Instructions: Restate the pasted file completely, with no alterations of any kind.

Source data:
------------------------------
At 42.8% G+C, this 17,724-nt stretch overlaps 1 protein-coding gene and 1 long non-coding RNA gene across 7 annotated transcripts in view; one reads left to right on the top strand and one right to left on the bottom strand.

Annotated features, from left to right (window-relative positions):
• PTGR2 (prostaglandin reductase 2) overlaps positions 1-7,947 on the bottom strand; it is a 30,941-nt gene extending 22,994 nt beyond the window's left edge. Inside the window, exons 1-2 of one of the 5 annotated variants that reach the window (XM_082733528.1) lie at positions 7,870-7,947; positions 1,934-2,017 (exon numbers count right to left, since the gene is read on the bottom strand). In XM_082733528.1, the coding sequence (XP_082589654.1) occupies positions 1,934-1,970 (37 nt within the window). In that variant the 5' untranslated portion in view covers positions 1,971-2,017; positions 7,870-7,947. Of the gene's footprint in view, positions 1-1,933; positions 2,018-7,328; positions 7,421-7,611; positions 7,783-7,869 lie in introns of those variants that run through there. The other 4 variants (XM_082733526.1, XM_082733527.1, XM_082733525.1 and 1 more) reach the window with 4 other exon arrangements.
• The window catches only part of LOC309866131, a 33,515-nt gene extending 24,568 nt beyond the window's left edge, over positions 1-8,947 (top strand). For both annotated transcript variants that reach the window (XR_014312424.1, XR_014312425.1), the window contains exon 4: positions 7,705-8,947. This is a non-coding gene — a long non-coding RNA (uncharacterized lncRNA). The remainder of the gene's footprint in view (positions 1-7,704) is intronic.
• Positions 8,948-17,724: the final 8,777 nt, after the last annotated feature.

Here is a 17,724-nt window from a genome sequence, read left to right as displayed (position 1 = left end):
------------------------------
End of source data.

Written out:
At 42.8% G+C, this 17,724-nt stretch overlaps 1 protein-coding gene and 1 long non-coding RNA gene across 7 annotated transcripts in view; one reads left to right on the top strand and one right to left on the bottom strand.

Annotated features, from left to right (window-relative positions):
• PTGR2 (prostaglandin reductase 2) overlaps positions 1-7,947 on the bottom strand; it is a 30,941-nt gene extending 22,994 nt beyond the window's left edge. Inside the window, exons 1-2 of one of the 5 annotated variants that reach the window (XM_082733528.1) lie at positions 7,870-7,947; positions 1,934-2,017 (exon numbers count right to left, since the gene is read on the bottom strand). In XM_082733528.1, the coding sequence (XP_082589654.1) occupies positions 1,934-1,970 (37 nt within the window). In that variant the 5' untranslated portion in view covers positions 1,971-2,017; positions 7,870-7,947. Of the gene's footprint in view, positions 1-1,933; positions 2,018-7,328; positions 7,421-7,611; positions 7,783-7,869 lie in introns of those variants that run through there. The other 4 variants (XM_082733526.1, XM_082733527.1, XM_082733525.1 and 1 more) reach the window with 4 other exon arrangements.
• The window catches only part of LOC309866131, a 33,515-nt gene extending 24,568 nt beyond the window's left edge, over positions 1-8,947 (top strand). For both annotated transcript variants that reach the window (XR_014312424.1, XR_014312425.1), the window contains exon 4: positions 7,705-8,947. This is a non-coding gene — a long non-coding RNA (uncharacterized lncRNA). The remainder of the gene's footprint in view (positions 1-7,704) is intronic.
• Positions 8,948-17,724: the final 8,777 nt, after the last annotated feature.

Here is a 17,724-nt window from a genome sequence, read left to right as displayed (position 1 = left end):